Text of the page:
How vertical location improves operational efficiency

Presented by NextNav

From food delivery services to safety apps, 3D location technology is about to transform the 2D technology we’ve long accepted as the limit of location services. Join VB’s Dean Takahashi and others to learn what it means for any app relying on location services — and how it’s now possible to enable accurate vertical location at scale in vertical environments such as skyscrapers, apartment buildings, or malls. 

Register here for free.

Mobile apps of all kinds use location to increase efficiency. From deliveries to ridesharing, family safety to parking, mobile apps depend on location infrastructure to deliver the just-in-time services that we all depend on — the services which power billions of dollars a day in revenue.

While location services play a key role in driving operational efficiency, there’s a significant missing piece that keeps most location-enabled services from reaching their full potential.

Today’s location services are all constrained by 2D technology. They can optimize for flat environments, but that’s it. Buildings, underground locations, and complex urban landscapes are a significant challenge.

For a delivery application, an app can get you to an address, but can’t identify which floor the recipient ordered from. Parking apps can’t direct you to your car in a four-story underground garage. Family safety apps can tell you that your child is in a skyscraper somewhere, but you’d have to search fifty floors to find out exactly where. A quick-serve restaurant on the ground floor of a building can’t predict when someone from the twentieth floor above them will arrive to pick up their food.

Unfortunately, most companies don’t realize what they’re missing. We’re all so used to the flat, 2D technology we rely on today that we don’t think about how much better it could be with a whole new dimension of data.

Or we think about vertical location as a neat feature, but not something that actually has an impact on the bottom line. We discount that “last mile” of the user experience, not making the connection to increased revenue, higher LTV, and improved customer retention.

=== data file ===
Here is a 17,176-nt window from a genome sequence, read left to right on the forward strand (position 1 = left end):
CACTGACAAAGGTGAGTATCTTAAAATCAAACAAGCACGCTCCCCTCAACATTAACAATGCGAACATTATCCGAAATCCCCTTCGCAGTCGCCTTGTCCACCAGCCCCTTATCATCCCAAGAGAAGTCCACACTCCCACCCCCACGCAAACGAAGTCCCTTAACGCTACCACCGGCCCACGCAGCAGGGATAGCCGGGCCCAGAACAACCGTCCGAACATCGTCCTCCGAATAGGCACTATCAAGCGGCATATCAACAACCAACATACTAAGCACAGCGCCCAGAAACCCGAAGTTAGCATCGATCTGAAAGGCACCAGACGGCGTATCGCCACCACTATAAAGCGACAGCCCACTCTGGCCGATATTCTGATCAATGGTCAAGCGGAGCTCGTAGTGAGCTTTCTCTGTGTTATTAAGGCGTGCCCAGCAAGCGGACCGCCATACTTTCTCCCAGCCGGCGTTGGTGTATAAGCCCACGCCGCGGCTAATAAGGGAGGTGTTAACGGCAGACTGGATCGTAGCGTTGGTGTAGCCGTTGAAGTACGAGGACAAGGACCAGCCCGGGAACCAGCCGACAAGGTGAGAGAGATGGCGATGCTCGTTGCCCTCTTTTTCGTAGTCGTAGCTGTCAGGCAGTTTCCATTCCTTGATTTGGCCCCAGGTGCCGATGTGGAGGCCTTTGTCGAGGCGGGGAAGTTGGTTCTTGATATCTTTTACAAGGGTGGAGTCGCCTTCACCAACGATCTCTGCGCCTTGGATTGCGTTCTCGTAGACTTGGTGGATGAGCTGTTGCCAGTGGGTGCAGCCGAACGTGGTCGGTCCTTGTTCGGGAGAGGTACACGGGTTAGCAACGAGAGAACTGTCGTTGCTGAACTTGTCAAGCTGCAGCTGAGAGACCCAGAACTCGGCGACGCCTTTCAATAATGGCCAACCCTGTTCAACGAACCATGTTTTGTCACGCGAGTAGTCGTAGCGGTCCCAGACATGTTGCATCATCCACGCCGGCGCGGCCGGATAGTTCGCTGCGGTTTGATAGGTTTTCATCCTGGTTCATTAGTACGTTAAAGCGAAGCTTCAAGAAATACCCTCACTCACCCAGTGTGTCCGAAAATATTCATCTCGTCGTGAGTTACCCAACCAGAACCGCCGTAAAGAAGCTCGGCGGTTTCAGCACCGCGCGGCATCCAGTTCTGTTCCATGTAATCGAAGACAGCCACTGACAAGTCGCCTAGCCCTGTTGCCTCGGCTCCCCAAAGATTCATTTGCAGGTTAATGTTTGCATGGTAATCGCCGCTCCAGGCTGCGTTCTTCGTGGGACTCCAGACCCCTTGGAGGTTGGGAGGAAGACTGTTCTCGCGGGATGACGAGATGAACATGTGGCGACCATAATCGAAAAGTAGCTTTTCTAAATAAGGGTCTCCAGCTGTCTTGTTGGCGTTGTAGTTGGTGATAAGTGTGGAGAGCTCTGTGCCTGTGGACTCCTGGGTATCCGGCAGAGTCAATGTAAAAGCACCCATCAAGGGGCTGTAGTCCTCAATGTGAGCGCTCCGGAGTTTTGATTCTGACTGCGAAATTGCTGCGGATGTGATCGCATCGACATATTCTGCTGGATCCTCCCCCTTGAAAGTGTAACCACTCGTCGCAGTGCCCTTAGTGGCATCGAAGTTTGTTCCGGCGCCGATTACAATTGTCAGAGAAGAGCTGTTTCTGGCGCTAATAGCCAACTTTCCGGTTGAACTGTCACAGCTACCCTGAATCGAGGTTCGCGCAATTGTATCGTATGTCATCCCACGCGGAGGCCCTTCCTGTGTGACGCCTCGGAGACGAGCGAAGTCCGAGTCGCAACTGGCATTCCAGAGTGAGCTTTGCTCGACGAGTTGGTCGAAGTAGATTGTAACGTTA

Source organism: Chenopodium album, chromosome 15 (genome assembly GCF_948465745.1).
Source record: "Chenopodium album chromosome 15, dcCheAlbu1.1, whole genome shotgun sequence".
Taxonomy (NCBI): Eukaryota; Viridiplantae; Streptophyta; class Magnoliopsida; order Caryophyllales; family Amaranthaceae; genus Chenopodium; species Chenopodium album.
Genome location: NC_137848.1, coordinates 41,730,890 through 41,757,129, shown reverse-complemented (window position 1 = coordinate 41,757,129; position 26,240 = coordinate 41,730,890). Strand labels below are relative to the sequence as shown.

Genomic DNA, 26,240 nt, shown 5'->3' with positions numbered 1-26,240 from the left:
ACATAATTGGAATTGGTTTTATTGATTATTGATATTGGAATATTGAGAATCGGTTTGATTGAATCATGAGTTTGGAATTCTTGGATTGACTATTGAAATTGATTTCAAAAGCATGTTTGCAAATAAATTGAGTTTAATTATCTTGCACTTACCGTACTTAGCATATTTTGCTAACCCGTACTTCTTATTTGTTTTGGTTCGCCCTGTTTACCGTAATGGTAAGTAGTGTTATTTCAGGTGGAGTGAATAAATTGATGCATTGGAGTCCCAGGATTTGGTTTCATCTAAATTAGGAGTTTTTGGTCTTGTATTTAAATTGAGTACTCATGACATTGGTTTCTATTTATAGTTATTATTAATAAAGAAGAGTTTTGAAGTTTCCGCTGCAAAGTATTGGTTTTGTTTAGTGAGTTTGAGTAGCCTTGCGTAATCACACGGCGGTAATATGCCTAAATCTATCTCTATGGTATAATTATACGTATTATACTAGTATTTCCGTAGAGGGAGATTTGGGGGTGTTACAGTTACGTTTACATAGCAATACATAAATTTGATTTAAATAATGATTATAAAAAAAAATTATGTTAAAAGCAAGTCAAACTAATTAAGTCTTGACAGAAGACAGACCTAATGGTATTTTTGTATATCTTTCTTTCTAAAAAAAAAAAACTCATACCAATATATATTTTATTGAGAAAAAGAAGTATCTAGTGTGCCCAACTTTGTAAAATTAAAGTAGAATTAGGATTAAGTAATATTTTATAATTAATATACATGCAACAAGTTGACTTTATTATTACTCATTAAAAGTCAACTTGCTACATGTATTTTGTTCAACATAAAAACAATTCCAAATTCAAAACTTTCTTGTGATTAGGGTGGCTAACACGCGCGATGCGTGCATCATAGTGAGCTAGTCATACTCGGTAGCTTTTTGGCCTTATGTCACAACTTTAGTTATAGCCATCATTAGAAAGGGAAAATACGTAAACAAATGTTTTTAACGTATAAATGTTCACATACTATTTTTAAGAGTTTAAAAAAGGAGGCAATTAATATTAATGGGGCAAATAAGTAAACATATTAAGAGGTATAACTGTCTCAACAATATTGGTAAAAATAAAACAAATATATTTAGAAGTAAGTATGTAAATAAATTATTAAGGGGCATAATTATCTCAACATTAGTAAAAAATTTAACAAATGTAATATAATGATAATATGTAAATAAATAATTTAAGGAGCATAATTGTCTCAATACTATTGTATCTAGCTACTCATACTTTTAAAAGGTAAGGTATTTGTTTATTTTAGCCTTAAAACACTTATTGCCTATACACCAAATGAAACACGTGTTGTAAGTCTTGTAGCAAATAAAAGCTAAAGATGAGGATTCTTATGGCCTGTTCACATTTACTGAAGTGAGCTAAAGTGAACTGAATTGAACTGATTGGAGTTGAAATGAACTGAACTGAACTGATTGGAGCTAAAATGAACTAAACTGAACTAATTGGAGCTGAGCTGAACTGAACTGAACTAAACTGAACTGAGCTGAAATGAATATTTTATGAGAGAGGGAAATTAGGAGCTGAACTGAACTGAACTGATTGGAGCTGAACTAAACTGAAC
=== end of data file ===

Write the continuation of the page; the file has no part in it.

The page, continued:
In fact, vertical location is a major step forward in operational efficiency, with downstream effects that have the potential to revolutionize a wide range of location-based applications. If the 2D applications we have today made us this efficient, just imagine what we could accomplish with a whole new data set?

It’s worth noting that the efficiency gains of vertical location are likely to be felt the most by the very customers that most app companies crave:  urban residents.  Dense cities — the places where people live, work, and play in multi-story buildings — are both the largest market for mobile apps and the places where 2D location falls down on the job.  The companies that fill this gap first will naturally reap outsize dividends.

NextNav’s vertical location technology helps companies increase operational efficiency in the urban markets where it matters most. We’ve built our Pinnacle service for vertical location to focus specifically on built-up urban areas — 4,400 cities at last count.  We cover over 90% of buildings three stories and above, knowing that these are the places where deliveries, directions, and other precise location-based services are the most critical.

How can vertical location improve the operational efficiency of your location app? Don’t miss this VB Live event.

Register for free here.

Attendees will learn:

  • How 3D geolocation is disrupting the world of location technology, delivering new user experiences and improved operational efficiency
  • How leaders in the mobile app, gaming, and AR space will use vertical location in the next generation of location-based services
  • How the vertical dimension will impact the wider location ecosystem, including mapping, visualizations, and UI/UX

Speakers:

  • Janine Yoong, Head of Location AR Partnerships, Snap
  • Chris Gates, SVP of Corporate Development and Strategy, NextNav
  • Dean Takahashi, Lead Writer, GamesBeat (moderator)

More to come!

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